Actually, faith says "we don't know what's going on and we never can because there's a higher power at work that's far beyond our comprehension."

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Yeah I bet this Harvard neuroscience professor has NEVER considered that...../sarcasm

---------- Post added October-11th-2012 at 10:44 AM ----------

Actually, faith says "we don't know what's going on and we never can because there's a higher power at work that's far beyond our comprehension."

Nah don't bother his pretty strawman, he was just about to put the hat on it. :pfft:

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oh don't mind me, I'm an idiot when it comes to this stuff as such my particular interpretation isn't what's important, I'll however just direct you to the Harvard neuroscience professor and his particular (highly qualified might I add) interpretation of this experience.

BTW, did you see what I did there? I took your thinly veiled attempt to make this about me defending this experience with my level of expertise which is admittedly nil, and I put the emphasis back where it belongs on the highly qualified professional in the discipline's expertise and knowledge regarding this issue.

If you open up this Harvard's neuroscience professor's skull cap and put a fork into his brain, he will have vivid experiences. He will describe these experiences. He may have very strong convictions about his experiences. His experiences are real. He may think they correspond to real things, but we would know they actually correspond to a fork in his brain.

Authority does not give weight to interpretation of personal experiences. For skeptics, things just do not work that way.

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Actually, faith says "we don't know what's going on and we never can because there's a higher power at work that's far beyond our comprehension."

How do we tell which phenomena we can investigate and which are beyond our comprehension?

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Science says: "Something strange is going on here. Let's investigate it."

Faith says: "We already know what's going on here."

Good luck with the reconciliation.

Only in your God-less world, Alexey. Your view of what faith says is outdated—God equipped us with minds that, at the outset, could figure out the relationship between seeds, earth, water, sunlight but it stops there? We can't use these minds to figure out the complexities of the brain of space?

I think only the staunchest hardliners in the clergy still think that science is evil.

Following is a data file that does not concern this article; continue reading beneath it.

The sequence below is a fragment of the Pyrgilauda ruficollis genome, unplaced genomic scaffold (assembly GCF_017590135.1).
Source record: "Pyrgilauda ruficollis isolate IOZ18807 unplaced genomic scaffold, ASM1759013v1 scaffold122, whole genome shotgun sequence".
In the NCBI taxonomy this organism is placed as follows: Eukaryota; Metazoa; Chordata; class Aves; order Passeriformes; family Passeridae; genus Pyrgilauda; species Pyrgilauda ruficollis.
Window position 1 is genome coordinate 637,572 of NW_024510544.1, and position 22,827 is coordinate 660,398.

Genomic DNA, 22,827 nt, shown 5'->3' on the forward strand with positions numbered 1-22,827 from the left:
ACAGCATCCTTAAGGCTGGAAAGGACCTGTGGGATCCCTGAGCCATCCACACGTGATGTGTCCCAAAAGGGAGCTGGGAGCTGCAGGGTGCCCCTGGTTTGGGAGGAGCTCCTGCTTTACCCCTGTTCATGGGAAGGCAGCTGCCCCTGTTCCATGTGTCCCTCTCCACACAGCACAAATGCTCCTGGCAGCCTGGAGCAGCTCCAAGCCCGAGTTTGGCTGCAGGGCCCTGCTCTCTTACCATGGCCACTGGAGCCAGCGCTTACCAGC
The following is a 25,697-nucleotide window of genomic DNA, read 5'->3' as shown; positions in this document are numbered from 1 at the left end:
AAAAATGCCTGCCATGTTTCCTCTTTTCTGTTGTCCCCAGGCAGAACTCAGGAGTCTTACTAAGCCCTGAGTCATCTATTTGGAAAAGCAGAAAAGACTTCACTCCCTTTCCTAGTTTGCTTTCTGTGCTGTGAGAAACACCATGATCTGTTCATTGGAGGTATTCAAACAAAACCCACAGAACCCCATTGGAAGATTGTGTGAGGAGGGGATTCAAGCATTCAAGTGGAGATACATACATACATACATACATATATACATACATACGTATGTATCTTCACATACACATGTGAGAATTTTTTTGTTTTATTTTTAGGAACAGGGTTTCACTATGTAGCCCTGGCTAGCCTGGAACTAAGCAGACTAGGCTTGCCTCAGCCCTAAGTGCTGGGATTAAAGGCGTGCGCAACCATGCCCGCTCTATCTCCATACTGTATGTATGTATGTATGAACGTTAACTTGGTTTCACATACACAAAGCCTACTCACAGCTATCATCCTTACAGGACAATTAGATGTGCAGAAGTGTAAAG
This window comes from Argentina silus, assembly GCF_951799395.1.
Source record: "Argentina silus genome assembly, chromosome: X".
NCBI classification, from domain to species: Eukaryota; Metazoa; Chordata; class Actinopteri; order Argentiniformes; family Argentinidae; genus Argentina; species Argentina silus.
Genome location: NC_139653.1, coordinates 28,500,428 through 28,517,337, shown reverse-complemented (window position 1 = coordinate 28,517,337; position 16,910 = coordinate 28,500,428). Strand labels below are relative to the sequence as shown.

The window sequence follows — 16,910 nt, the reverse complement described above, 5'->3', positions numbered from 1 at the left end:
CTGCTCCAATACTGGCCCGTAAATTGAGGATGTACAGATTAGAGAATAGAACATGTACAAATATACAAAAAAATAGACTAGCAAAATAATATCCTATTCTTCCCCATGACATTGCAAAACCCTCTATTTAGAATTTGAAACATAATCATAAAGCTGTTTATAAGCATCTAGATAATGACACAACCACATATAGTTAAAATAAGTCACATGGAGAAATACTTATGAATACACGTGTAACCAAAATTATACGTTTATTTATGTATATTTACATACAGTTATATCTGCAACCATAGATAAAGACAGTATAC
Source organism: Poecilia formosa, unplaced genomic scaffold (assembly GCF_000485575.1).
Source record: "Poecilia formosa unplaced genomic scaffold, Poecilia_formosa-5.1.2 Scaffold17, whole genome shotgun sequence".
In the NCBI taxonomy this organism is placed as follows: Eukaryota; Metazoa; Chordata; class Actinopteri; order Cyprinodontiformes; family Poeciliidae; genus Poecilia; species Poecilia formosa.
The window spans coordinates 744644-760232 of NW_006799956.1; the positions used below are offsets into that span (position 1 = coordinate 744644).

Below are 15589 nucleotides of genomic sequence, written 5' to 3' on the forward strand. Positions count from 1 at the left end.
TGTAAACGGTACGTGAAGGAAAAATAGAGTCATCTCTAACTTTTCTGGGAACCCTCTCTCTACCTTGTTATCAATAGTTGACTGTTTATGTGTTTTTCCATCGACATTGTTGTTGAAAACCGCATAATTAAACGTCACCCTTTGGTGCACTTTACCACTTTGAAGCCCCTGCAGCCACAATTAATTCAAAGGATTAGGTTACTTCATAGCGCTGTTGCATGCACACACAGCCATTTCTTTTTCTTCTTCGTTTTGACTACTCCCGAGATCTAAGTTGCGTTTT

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On the angle of whi this guy is, it does make the story more intriguing for some. And I would never assume to doubt his sincerity. But I believe there is a fair likelihood of intelligent/sentient life in the universe besides us (assuming we qualify). And there are a great number of scientists, LEOs, military personnel, and simply highly credible decent folks with no crazy history that claim to have been abducted by aliens. On reviewing such, I don't assume it's most likely they really were abducted even if they were astrophysicists with a long history of mental health. I understand it's possible. I just consider other things more likely. Just an analogy. One thing about a competent neuroscientist--he should do well explaining how there are brain functions that aren't easily accepted for what he is saying he experienced (and he's doing it to an extent), and thus make his case more technically solid.

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Only in your God-less world, Alexey. Your view of what faith says is outdated—God equipped us with minds that, at the outset, could figure out the relationship between seeds, earth, water, sunlight but it stops there? We can't use these minds to figure out the complexities of the brain of space?

I think only the staunchest hardliners in the clergy still think that science is evil.

The world is God-less or God-full regardless of my position on the issue.

Science says that we can and should investigate things we do not currently know.

Religion says that there are things which we cannot investigate and cannot know.

Do you see a way to reconcile these while allowing religion to make any claims about reality?

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If you open up this Harvard's neuroscience professor's skull cap and put a fork into his brain, he will have vivid experiences. He will describe these experiences. He may have very strong convictions about his experiences. His experiences are real. He may think they correspond to real things, but we would know they actually correspond to a fork in his brain.

Authority does not give weight to interpretation of personal experiences. For skeptics, things just do not work that way.

Not with the cortex shut down, but I'm glad to hear that you apparently know more than this professor. I bet he'll be super embarassed when he reads that he's been up ended by someone on the internet. BTW, sometimes the authorities really do know more than you.

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Not with the cortex shut down, but I'm glad to hear that you apparently know more than this professor. I bet he'll be super embarassed when he reads that he's been up ended by someone on the internet. BTW, sometimes the authorities really do know more than you.

I bet if Albert Einstein was alive today, he would use the internet. I have heard rumors of Steven Hawkins using it too. I can't say for sure that our President has though.